"All mankind is of one author, and is one volume; when one man dies, one chapter is not torn out of the book, but translated into a better language...No man is an island, entire of itself...any man's death diminishes me, because I am involved in mankind; and therefore never send to know for whom the bell tolls; it tolls for thee." - John Donne
Here, you can buy beer at 16, and we don't have so many problems about young teenagers being alcoholics. Of course, sometimes some of them try the "binge drinking" (?), but some young people also breath deodorants or even gas from lighters. You can't prevent immature people from doing immature things.
Furthermore, bans like that make drinking alcohol more exciting: when you're prevented from doing something and suddenly you're allowed to do it, you're "forced" to try, especially when you're 18 or 21 years old.
The main problem is not that young people can or cannot drink alcohol at a certain age, it's rather that some people become drunkards. And bans don't prevent this. Only education can do it. It's much better to be allowed to drink young and get used to it, to learn the effects of alcohol (hangovers...) and to learn to control your consumption.
I am happy about the liberal Danish views on alcohol when I grew up in the 80's and 90's. From a very early age I was allowed to taste small sips of alcohol and when I turned about 15 alcohol became commonplace at parties. However there were always responsible adults (typically parents) present to prevent things from getting out of hand. Of course someone got sick at some point but the most that happened was that they puked, had a bad hangover the next day and learned where their limits were. It is unpleasant while it is going on but a good thing afterwards. I had a lot of good experiences with alcohol and have not turned into an alcoholic drunk-driver.
Instead of alcohol being something mystic it becomes a common part of life and you learn to deal with it responsibly. Thus I don't think teenagers should be kept completely dry - instead they should be allowed to make their mistakes in a safe environment.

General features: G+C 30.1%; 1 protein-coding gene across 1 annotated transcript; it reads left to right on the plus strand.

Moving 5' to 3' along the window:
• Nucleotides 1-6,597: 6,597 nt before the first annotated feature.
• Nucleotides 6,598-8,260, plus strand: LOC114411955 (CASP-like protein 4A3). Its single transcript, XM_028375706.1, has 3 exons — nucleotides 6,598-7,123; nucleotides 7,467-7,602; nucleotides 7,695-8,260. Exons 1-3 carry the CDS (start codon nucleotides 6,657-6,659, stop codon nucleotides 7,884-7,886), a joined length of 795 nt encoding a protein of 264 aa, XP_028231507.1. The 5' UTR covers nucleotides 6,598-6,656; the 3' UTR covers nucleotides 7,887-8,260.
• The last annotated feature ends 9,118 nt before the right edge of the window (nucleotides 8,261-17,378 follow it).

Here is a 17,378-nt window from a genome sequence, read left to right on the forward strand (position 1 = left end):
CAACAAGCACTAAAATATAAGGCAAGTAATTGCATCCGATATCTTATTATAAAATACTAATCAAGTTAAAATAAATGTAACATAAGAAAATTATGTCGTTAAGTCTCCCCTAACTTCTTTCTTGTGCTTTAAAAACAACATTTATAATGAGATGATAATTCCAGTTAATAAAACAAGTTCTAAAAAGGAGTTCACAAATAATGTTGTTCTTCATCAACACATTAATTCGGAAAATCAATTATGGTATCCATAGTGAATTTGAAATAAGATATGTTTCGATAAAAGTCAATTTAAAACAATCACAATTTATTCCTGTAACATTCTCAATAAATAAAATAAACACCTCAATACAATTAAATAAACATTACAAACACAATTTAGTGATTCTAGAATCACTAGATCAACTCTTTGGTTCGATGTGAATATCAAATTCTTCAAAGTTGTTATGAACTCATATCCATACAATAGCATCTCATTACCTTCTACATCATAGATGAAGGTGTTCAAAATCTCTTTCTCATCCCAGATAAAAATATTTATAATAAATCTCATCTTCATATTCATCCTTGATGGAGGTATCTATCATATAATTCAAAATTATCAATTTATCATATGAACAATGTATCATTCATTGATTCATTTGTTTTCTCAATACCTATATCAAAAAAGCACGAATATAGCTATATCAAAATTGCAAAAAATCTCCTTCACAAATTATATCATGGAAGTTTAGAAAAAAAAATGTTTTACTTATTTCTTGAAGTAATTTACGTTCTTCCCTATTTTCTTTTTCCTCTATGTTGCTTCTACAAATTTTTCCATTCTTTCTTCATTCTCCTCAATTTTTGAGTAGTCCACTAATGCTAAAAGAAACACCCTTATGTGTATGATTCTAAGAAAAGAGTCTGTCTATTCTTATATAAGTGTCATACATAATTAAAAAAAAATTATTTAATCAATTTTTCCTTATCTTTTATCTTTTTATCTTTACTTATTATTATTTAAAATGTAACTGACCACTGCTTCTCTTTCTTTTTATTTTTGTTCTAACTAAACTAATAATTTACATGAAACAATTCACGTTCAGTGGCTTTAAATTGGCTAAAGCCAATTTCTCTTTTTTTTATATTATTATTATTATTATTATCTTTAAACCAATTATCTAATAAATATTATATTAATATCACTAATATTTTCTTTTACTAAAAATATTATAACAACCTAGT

The poor complain; they always do
But that’s just idle chatter
Our system brings reward to all
At least all those who matter.
I think the real question is:
If we have as a society "deemed" 18 to be the age in which we consider a person to be an adult, what right does the government have in telling an adult whether they can drink alcohol?
I understand that younger people make more stupid decisions, yada yada yada....but I don't think the government should be making decisions for people who have been deemed "Adults".
Women (Nasty or otherwise) are going to be the reason that Donald Trump is NEVER President!
how do i create a poll?
Originally Posted by johnny_rebson:
These are the same liberals who forgot how Iraq attacked us on 9/11.
I voted for no age limit, with parental consent of course.
My parents allowed me to drink wine with dinner by the time I was about 12, I think, and I didn't like it. My dad offered me a taste of his beer whenever he would have it, and I didn't like that either. By the time I was 21 I wasn't interested in liquor of any kind. Only recently have I discovered that Mike's Hard Lemonade is pretty good, and that Tequila, while it tastes like ass, can make it so that you can't feel your face, and that not being able to feel your face is kind of funny when in the company of friends.
I voted "no age," which is actually more consistent with existing laws than some would expect. The so-called "minimum legal drinking age" is actually a minimum purchase age, with actual consumption of alcohol by people under 21 prohibited in only a few states. There are additional laws against possession that are quite prevalent, however, and cause many to be hit with the charge of "internal possession" after drinking.
I and others have theorized that the drop in fatal crashes that occurred both in the U.S. and Canada might be better attributed to the numerous vehicular safety improvements have been made in cars since the 1980's, and the fact that auto accidents in general have decreased. Hence, it is not so implausible to suggest that alcohol-related auto accidents would decrease as part of this trend (and yes, I saw what you said in regard to that, but I'll need to see more data). In fact, I'd say it's more implausible to suggest the opposite, considering that, again, alcohol-related fatalities among drivers under 21 have fallen by a similar proportion in Canada, despite the fact that the drinking age remains 18 or 19 depending on the region. Incidentally, this is also NHTSA data.
U.S. Department of Transportation - NHTSA - Determine Why There Are Fewer Young Alcohol-Impaired Drivers - IV. What Caused the Decrease? - DOT HS 809 348
The NHTSA attributes this to alcohol education programs in Canada, (which would still question the necessity of a high drinking age), but has essentially no evidence to validate this claim. It could very well be true, of course, but I'm inclined to believe that vehicular safety improvements in industrialized countries resulted in these overall decreases.Originally Posted by NHTSA
thank you agers, good info for my new position.
Ps your barred
So even though most of the reductions have been other factors, the increased drinking age still has made some impact.